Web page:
Traditional scales to measure postpartum depression show what’s black-and-white. They do a subpar job of capturing subtlety even when it’s not even that subtle.
JULIE: Have those scales been updated? My youngest is nine so I don’t know if that’s been updated since but I remember filling it out and the wording being like, “Are you worried you’ll hurt your baby?” And I interpreted that to mean am I worried that I’m going to intentionally hurt him? So, I checked no, but I was literally afraid to walk through every doorway because I thought I was going to hit his head on the door jamb. Could I have used help? Maybe. But in my head that’s not what the question was asking.
LAUREN: Yes, they’ve updated the term from PPD (postpartum depression) to PMADs (perinatal mood and anxiety disorders) to encompass the various presentations mothers may experience, but even this label still falls short of actually shedding light on what these symptoms look like in real motherhood and what it looks like when it doesn’t present as depression and is more than everyday anxiety or OCD (obsessive-compulsive disorder.) So, the field is changing but it’s not quite there.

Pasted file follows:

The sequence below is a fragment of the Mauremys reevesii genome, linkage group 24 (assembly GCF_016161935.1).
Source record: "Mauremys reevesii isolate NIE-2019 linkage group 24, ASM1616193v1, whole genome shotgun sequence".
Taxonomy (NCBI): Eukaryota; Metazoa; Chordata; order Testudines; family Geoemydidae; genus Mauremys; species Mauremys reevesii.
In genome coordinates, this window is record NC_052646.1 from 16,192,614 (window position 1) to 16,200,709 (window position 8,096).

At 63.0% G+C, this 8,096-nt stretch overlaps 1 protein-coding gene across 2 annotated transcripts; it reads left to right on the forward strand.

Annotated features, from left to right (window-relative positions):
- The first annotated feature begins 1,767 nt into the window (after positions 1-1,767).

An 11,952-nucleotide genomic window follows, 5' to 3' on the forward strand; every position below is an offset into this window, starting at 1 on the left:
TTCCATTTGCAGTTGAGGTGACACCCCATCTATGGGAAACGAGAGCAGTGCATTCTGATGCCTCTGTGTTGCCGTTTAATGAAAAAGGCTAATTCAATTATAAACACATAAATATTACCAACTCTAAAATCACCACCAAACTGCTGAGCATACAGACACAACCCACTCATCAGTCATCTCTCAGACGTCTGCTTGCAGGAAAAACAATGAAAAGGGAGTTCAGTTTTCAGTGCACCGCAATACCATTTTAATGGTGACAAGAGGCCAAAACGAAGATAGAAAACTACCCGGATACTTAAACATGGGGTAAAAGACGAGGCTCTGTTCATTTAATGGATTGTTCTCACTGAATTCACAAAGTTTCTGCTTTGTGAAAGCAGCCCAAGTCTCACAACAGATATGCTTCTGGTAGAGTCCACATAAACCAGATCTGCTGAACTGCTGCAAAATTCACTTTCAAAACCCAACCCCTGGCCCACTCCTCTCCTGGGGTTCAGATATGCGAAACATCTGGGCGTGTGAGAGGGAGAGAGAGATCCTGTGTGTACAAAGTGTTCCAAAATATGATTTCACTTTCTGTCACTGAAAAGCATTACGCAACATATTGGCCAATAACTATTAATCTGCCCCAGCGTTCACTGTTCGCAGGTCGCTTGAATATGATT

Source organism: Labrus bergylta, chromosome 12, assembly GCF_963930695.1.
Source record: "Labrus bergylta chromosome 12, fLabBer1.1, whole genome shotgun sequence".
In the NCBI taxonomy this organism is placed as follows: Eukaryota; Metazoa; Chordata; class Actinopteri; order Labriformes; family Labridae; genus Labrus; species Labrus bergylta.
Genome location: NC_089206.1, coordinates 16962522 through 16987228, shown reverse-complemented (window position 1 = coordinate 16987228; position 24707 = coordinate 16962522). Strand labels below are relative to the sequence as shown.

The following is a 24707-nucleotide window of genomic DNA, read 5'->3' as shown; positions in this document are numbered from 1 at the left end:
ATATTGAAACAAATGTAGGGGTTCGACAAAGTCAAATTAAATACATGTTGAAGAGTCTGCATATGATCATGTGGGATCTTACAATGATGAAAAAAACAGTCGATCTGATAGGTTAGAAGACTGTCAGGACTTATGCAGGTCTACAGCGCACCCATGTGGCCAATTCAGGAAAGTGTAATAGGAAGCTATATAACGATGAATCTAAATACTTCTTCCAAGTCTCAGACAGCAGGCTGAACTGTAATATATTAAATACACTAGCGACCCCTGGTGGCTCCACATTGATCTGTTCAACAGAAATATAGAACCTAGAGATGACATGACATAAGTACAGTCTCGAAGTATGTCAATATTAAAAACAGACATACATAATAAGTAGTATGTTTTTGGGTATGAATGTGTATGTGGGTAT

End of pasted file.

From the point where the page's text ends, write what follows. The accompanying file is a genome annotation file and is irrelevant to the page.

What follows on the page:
What if your doctor catches you on a good day at your six-week appointment, which is usually when you get to get out of the house, show your baby off, and you have 15 minutes in that appointment and the focus is a lot on the baby and not much on your mental health? It’s kind of a check-the-box thing and it’s more like what birth control are you on and whether you are physically healing. That’s to no fault of the OBGYN that’s just how our system is set up and there’s not a lot of time to have those vulnerable conversations.